On Tuesday, the Santa Barbara City Council will be recommended to adopt an ordinance preventing the unauthorized removal of shopping carts from commercial premises and facilitating the retrieval of abandoned carts.
State law already makes it unlawful to remove a shopping cart from business premises or possess it after it’s been removed, so the ordinance wouldn’t add any additional penalties for individuals who steal carts. Instead, it will focus on cart recovery and management by requiring shopping cart owners to secure their carts during hours when their business is closed, identifying each cart with name, address and telephone number of the owner and a notification of violation if stolen.
“Abandoned shopping carts constitute a nuisance, create potential hazards to the health and safety of the public, and interfere with pedestrian and vehicular traffic on streets, sidewalks and private property. The objective of this proposed ordinance is to provide a mechanism to place primary responsibility for managing cart service with the owner of the cart and to set requirements for the prompt retrieval of carts that have been taken off business premises,” the staff report reads.
The council will also be asked to initiate a plan to allow medical clinic uses, affordable housing and public uses for 3237 State St., along with changing the land use designation.
The U.S. Department of Defense is in the process of transferring the property at 3237 State St., which was previously an Army Reserve Center, to the Department of Indian Health Services.
The plan proposes limited uses to facilitate the proposed medical clinic use and the potential for future affordable housing and/or public facility, public park and recreational use.
Staff recommends a designation of medium density residential, which is 12 dwelling units per acre.
If the council initiates the request for a general plan amendment and specific plan, the applicant will then submit a complete formal application for them and the Planning Commission would conduct a public hearing for recommendations.
Also coming to the council’s desk is the proposed Coast Village Community Benefit District, which council will be asked to consider.
The Coast Village Association is seeking Santa Barbara’s financial support in the amount of $30,000 to initiate its formation to implement robust marketing, promotional campaigns and other enhanced improvements.
“Property owners within a district, once approved through a Proposition 218 public hearing process, would pay property assessments to fund special services above and beyond general municipal service levels,” the staff report reads. “The assessments may pay for services such as additional sidewalk sweeping; beautification programs; district branding and marketing and promotions; parking mitigation programs; district administration; and possibly programs to mitigate the homeless issues in the area.”
According to the staff report, a number of property owners have indicated support to form the district and pay the property assessments.
In other business, the council will be asked to approve a Community Wildfire Protection Plan, which outlines a series of policies and action items to aid in implementation.
Some of the CWPP’s key proposals include: acknowledging climate change as a significant contributing factor in the increase in wildland fires; renaming “high fire hazard areas” to “high fire hazard severity zone” and “very high fire hazard severity zone” to be consistent with CAL FIRE; expanding the zones beyond their current borders based on modeling; increasing vegetation management; discussing potential impacts on insurance rates; and adding population and housing as a studied area, among others.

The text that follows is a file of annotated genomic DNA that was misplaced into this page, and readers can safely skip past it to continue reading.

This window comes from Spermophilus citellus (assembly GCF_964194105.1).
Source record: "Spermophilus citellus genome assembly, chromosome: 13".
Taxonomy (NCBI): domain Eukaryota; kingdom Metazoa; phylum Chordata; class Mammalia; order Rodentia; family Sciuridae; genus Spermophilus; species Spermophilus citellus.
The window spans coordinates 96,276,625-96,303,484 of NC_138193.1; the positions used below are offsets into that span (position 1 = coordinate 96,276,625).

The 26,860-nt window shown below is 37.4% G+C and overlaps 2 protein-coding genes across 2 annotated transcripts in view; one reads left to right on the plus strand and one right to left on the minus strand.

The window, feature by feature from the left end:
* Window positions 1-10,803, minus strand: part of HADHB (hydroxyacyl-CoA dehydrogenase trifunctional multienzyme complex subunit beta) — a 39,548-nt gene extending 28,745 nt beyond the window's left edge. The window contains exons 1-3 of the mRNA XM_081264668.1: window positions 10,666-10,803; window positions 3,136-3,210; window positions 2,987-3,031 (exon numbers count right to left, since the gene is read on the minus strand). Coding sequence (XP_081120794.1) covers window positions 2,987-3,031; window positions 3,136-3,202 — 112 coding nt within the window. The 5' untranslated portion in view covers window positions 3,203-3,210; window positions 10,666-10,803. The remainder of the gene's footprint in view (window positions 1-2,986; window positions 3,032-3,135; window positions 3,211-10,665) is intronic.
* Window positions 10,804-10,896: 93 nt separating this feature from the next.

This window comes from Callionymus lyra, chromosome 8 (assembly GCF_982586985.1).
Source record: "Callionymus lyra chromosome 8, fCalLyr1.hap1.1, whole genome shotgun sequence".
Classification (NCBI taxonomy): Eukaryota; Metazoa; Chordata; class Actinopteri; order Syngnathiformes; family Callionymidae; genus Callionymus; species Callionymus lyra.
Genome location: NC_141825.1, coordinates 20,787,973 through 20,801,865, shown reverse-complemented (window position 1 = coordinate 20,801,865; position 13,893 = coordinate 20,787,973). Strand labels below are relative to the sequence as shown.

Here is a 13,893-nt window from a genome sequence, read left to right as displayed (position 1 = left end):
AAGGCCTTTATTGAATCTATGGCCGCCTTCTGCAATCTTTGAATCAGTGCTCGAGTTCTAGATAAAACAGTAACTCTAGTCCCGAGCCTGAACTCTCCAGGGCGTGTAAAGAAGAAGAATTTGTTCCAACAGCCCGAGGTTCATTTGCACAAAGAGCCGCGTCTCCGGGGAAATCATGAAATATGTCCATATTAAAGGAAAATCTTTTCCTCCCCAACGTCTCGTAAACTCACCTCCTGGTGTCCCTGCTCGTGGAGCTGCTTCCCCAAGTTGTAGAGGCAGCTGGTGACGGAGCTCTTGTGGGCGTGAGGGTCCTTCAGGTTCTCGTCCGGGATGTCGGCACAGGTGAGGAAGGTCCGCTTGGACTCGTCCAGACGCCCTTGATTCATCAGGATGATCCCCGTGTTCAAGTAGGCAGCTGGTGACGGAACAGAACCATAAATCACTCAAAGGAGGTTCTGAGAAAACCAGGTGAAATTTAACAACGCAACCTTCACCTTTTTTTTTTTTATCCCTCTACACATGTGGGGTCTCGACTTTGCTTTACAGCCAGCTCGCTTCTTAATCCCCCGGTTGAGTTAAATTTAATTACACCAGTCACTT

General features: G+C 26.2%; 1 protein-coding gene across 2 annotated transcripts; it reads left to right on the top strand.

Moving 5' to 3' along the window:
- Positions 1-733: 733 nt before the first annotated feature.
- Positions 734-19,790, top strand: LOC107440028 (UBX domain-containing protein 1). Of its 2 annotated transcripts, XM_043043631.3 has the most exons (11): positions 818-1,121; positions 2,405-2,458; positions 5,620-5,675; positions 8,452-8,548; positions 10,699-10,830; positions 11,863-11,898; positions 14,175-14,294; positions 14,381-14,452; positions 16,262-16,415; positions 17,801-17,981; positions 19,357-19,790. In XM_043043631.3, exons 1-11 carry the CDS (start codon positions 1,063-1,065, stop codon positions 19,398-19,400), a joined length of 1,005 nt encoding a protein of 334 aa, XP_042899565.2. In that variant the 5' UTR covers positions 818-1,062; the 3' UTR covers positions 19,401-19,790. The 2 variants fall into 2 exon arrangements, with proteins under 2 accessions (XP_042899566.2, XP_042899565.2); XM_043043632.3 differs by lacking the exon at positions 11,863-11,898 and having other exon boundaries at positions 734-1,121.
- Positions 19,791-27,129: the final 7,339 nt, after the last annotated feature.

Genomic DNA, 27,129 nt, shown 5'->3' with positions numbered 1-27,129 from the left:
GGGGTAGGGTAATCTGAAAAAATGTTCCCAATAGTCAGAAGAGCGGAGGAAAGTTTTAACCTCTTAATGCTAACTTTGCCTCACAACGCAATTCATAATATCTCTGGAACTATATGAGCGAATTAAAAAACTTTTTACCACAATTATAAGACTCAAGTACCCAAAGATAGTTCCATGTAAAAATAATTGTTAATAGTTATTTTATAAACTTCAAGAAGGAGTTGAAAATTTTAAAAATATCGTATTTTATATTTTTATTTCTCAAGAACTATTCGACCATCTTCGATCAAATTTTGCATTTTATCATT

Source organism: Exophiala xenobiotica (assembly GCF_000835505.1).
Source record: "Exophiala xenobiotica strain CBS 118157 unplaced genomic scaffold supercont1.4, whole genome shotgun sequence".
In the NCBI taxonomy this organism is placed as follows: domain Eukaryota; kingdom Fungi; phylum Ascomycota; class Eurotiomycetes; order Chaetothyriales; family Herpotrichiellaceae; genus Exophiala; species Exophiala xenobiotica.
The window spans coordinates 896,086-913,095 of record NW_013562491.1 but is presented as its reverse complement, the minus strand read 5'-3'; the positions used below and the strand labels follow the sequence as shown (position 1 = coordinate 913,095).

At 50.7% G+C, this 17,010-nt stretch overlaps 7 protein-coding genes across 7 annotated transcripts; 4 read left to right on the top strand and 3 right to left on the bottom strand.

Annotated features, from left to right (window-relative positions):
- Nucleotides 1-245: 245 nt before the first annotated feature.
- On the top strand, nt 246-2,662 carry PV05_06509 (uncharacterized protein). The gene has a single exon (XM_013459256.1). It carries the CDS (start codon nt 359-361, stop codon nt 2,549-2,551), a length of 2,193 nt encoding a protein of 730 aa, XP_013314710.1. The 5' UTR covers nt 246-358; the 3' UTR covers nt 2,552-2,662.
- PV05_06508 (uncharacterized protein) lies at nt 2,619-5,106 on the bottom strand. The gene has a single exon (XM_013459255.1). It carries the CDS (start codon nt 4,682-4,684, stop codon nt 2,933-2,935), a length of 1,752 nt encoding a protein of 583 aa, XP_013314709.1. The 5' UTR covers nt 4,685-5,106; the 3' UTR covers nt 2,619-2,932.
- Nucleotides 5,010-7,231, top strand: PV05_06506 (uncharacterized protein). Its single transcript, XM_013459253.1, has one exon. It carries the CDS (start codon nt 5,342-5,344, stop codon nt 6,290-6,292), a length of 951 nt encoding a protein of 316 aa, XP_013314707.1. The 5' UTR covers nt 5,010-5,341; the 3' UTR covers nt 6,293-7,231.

“The completed documents represent the culmination of three years of effort by staff, consultants and the community to create a plan to help protect lives, property and natural resources from the threat of wildfire,” the staff report reads. “The CWPP process is intended to provide the community a forum for identifying values at risk from wildfire, which may include people, property, natural resources, cultural values, economic interests and infrastructure. The identification of these values at risk by the community strongly influences the potential wildfire hazard mitigation projects identified in the CWPP.”
In the consent calendar, council members will be recommended to authorize applying for a state grant of $8,500,000 for the Ortega Park Revitalization Project. Environmental review of the project is underway and Planning Commission consideration of the project is anticipated in spring of 2021.
The city council will recognize the retirement of Sen. Hannah-Beth Jackson, and congratulate her for her public service as well.
The meeting will take place on Tuesday at 2 p.m, and can be viewed in English and Spanish on City TV Channel 18 or streamed live at www.santabarbaraca.gov/cap.
In addition to the regular meeting on Tuesday, the Santa Barbara City Council will also hold a special council meeting on Thursday, Feb. 11 at 1 p.m., where council members will hear a presentation from staff related to the development of the Fiscal Year 2022 financial plan.
Staff will also present an overview of major economic indicators reviewed and considered, which are particularly informative for this budget cycle as it relates to the economic impacts due to COVID. The presentation will include a summary of recent revenue trends, projected costs and a long-term forecast of the city’s finances.
The special meeting can be viewed in English and Spanish on City TV Channel 18, or streamed live at www.santabarbaraca.gov/CAP.